Actually, the movie never seems to figure out what it wants to be. Is this a wild American Pie style sex comedy? Is it a touchy-feely relationship drama? Is it a cynical, biting War of the Roses-esque take on marriage?

The answer is “none of the above”. Board mixes and matches genres with abandon and lacks anything to make it remotely coherent. It can’t carry a logical storyline to save its life, and it makes absolutely no sense most of the time. Both Angela and Curtis think the other is cheating, but they never actually discuss the issue; they just leap into their assumptions and that’s that.

Not only does this seem illogical, but also it’s simply stupid. The choices on display here force us to view the characters as irrational idiots. It doesn’t help that the movie’s perspective appears to be no more developed than “men are sex-obsessed pigs, and women are needy shrews”.

The cast of Board reads like a list of promising careers gone awry. Graham, O’Connell, John Corbett, Lara Flynn Boyle – each one once looked like they could become true stars, but none of them achieved that. I guess Graham came the closest, but it’s been about a decade since she threatened to become an “A”-list actress, and it’s all been downhill since then.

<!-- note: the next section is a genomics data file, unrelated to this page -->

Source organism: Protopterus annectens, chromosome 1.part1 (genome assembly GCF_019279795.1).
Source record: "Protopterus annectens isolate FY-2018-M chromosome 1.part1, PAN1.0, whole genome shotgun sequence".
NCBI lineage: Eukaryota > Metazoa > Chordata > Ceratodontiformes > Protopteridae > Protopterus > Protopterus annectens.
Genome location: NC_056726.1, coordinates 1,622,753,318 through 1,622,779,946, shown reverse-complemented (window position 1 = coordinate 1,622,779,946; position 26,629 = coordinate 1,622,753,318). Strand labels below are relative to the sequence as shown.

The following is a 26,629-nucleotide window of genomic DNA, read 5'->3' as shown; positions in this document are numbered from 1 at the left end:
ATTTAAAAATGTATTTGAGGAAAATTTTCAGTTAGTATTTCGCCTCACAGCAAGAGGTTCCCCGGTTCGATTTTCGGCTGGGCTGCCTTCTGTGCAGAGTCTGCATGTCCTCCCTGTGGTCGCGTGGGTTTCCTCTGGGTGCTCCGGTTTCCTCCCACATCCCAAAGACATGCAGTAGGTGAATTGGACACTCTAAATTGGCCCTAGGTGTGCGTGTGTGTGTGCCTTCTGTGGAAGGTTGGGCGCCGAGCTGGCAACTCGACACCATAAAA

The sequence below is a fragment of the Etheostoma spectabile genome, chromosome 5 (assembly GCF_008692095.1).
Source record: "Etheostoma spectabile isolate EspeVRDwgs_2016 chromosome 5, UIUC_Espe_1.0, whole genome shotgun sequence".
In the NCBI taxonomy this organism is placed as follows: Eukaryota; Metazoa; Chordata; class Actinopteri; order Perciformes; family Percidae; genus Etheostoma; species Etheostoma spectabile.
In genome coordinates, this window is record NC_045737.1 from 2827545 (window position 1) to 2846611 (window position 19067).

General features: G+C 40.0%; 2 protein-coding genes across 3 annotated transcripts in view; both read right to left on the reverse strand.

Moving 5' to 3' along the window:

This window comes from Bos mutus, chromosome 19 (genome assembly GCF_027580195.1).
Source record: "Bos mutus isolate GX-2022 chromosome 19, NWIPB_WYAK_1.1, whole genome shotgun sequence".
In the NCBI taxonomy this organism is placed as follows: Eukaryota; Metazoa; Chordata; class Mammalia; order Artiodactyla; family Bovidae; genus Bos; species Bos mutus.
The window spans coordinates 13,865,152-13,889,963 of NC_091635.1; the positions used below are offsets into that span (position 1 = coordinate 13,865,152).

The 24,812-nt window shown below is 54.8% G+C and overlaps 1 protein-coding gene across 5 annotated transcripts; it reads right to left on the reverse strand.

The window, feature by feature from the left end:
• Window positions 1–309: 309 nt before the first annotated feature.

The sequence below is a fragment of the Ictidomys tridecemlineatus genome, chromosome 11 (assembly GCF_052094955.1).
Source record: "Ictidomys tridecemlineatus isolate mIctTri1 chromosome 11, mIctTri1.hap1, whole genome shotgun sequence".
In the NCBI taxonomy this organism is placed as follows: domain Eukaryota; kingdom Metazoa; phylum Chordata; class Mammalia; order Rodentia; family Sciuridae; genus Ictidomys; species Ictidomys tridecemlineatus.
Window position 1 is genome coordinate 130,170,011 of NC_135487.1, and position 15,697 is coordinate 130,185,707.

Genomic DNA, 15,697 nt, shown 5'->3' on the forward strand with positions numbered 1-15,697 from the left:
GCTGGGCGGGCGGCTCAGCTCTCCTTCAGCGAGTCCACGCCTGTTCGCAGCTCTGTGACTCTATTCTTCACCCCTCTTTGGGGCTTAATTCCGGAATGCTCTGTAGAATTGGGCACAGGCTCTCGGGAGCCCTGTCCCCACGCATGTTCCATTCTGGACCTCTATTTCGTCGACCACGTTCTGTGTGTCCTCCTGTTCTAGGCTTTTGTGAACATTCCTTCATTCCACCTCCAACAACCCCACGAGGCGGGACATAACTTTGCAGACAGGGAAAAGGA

I’d like to say that Board gives me reason to bemoan their “C”-list fates, but no one here gives me a reason to believe that a great deal of talent lies beneath the surface. That’s not really fair, as I know at least a couple of them do have good skills. You just won’t find anything in their performances to remind us of their capabilities.

I suppose I can’t blame them. If I got stuck in a movie as witless, insulting and downright misanthropic as Baby on Board, I’d find it hard to muster adequate work. This awful movie has no redeeming qualities.


The Blu-ray Grades: Picture C+/ Audio C-/ Bonus C+

Baby on Board appears in an aspect ratio of approximately 1.78:1 on this Blu-ray Disc. Despite some attractive shots, the overall presentation remained average.

Sharpness was generally decent, but rarely seemed very good. The movie tended to display acceptable definition but not better than that. Though the occasional shot looked really tight, most were simply fair. No issues with jagged edges or shimmering appeared, and edge enhancement was absent. Source flaws weren’t much of a concern; I noticed a couple of specks and that was it.

Like the sharpness, colors appeared mediocre. The film’s natural palette never looked off, but it lacked much vivacity. Blacks were bland and somewhat flat, and shadows tended to be dense. This was especially true for a nighttime exterior at Curtis and Angela’s house, but other low-light shots also seemed a bit thick. While the flick boasted enough appealing images to get a “C+”, it was usually a pretty lackluster presentation.